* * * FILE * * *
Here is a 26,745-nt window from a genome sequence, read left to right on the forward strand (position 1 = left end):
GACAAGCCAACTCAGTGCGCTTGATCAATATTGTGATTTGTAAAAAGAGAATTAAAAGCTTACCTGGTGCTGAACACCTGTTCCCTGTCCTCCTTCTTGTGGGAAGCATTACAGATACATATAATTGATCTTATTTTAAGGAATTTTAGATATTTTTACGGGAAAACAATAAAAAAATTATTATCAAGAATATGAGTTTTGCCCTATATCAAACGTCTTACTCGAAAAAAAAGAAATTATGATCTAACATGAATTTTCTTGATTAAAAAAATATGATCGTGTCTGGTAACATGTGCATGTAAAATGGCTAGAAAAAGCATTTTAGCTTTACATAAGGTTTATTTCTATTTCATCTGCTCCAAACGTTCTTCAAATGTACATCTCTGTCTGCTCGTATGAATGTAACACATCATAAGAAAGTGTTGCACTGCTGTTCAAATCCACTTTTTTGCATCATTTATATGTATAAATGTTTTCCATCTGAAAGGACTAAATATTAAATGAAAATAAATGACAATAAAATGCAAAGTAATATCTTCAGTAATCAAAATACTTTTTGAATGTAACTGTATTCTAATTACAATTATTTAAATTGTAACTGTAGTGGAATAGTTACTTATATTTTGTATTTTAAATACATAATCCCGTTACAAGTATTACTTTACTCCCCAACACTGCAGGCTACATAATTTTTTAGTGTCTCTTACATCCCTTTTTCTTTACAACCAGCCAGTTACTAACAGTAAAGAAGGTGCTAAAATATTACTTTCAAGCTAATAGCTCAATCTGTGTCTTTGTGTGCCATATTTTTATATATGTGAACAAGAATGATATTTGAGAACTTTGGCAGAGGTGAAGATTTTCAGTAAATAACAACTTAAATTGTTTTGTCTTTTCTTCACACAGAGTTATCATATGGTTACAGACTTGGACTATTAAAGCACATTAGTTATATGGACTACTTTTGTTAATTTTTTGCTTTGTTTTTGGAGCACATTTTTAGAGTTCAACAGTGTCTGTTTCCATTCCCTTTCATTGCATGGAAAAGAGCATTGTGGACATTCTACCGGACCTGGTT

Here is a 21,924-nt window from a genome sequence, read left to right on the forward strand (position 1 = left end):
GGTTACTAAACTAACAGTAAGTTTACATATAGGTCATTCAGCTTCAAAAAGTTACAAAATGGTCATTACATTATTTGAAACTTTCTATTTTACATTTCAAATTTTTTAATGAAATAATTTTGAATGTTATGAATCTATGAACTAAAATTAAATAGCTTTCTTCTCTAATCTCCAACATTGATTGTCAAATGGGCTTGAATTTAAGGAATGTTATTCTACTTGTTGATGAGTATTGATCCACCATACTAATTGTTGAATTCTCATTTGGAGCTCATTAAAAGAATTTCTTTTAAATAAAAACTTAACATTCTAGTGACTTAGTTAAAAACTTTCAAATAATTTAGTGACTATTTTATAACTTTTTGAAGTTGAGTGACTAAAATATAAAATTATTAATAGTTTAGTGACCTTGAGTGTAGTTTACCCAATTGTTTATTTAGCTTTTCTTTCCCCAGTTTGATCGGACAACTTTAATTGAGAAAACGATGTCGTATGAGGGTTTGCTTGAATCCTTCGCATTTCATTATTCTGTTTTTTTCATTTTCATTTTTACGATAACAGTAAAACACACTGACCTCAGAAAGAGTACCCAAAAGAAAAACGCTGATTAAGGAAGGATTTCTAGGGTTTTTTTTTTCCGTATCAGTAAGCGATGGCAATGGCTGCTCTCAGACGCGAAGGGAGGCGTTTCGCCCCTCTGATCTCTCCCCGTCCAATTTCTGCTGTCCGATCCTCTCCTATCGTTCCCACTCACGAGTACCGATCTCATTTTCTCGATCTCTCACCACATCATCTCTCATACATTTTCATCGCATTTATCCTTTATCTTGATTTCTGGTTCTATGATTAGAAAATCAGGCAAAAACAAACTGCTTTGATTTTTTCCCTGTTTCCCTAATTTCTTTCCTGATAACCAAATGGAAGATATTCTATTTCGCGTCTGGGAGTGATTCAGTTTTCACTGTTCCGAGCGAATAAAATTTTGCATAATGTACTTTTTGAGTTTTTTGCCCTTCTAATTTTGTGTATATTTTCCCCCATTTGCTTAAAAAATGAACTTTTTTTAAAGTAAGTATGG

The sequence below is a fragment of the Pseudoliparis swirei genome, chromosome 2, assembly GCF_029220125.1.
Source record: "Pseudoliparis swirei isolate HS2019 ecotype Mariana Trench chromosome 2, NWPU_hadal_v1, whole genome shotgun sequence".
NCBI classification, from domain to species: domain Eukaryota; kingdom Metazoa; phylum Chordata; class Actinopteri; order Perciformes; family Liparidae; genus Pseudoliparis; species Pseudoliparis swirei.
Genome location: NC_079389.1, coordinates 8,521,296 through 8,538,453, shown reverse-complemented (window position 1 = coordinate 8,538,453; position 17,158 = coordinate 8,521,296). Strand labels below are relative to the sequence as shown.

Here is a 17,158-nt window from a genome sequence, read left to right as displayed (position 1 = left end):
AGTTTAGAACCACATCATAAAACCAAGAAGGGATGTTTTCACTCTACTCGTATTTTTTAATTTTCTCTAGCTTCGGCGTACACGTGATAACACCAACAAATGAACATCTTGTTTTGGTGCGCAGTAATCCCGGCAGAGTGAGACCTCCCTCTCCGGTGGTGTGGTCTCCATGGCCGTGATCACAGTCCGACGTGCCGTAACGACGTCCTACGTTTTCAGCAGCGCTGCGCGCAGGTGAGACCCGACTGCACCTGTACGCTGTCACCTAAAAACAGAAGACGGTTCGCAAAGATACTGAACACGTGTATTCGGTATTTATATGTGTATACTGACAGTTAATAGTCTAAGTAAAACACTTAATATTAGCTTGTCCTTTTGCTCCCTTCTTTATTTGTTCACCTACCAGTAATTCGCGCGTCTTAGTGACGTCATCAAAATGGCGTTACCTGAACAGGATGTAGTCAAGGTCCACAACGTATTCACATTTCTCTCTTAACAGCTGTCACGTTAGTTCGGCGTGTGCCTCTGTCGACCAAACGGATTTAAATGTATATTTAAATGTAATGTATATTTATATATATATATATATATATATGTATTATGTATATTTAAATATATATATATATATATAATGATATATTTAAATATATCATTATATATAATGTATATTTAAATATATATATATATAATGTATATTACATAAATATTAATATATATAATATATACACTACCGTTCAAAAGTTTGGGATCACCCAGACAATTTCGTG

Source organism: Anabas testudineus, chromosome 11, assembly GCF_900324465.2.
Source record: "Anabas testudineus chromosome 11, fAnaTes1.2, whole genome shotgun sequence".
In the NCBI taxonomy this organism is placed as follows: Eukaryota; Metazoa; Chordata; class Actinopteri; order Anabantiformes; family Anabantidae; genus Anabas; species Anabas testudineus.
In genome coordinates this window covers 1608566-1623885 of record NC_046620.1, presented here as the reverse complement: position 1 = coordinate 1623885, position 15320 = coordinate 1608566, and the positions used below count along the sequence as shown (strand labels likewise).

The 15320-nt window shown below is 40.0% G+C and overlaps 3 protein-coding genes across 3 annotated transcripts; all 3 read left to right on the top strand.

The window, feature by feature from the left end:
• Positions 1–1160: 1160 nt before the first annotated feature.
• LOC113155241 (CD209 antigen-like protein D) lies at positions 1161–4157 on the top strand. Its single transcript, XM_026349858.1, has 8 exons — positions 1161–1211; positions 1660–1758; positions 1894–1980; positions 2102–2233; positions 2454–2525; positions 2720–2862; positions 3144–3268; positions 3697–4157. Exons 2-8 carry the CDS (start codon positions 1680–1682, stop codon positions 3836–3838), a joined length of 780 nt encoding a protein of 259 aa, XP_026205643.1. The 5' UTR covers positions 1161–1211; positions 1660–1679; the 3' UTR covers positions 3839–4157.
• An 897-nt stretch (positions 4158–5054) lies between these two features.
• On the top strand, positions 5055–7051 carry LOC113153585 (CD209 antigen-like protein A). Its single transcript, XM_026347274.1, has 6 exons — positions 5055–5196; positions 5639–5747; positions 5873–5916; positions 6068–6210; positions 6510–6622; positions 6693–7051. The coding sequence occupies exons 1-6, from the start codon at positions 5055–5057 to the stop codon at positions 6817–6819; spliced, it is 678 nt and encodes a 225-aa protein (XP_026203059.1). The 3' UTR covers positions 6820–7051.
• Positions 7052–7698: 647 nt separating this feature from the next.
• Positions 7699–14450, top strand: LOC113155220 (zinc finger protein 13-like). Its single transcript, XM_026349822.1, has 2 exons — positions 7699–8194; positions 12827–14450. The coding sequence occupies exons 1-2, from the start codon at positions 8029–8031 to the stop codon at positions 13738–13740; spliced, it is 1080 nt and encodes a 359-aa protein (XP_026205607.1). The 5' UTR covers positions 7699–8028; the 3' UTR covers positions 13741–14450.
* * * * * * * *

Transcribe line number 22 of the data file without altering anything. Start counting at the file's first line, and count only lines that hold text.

• Positions 7699–14450, top strand: LOC113155220 (zinc finger protein 13-like). Its single transcript, XM_026349822.1, has 2 exons — positions 7699–8194; positions 12827–14450. The coding sequence occupies exons 1-2, from the start codon at positions 8029–8031 to the stop codon at positions 13738–13740; spliced, it is 1080 nt and encodes a 359-aa protein (XP_026205607.1). The 5' UTR covers positions 7699–8028; the 3' UTR covers positions 13741–14450.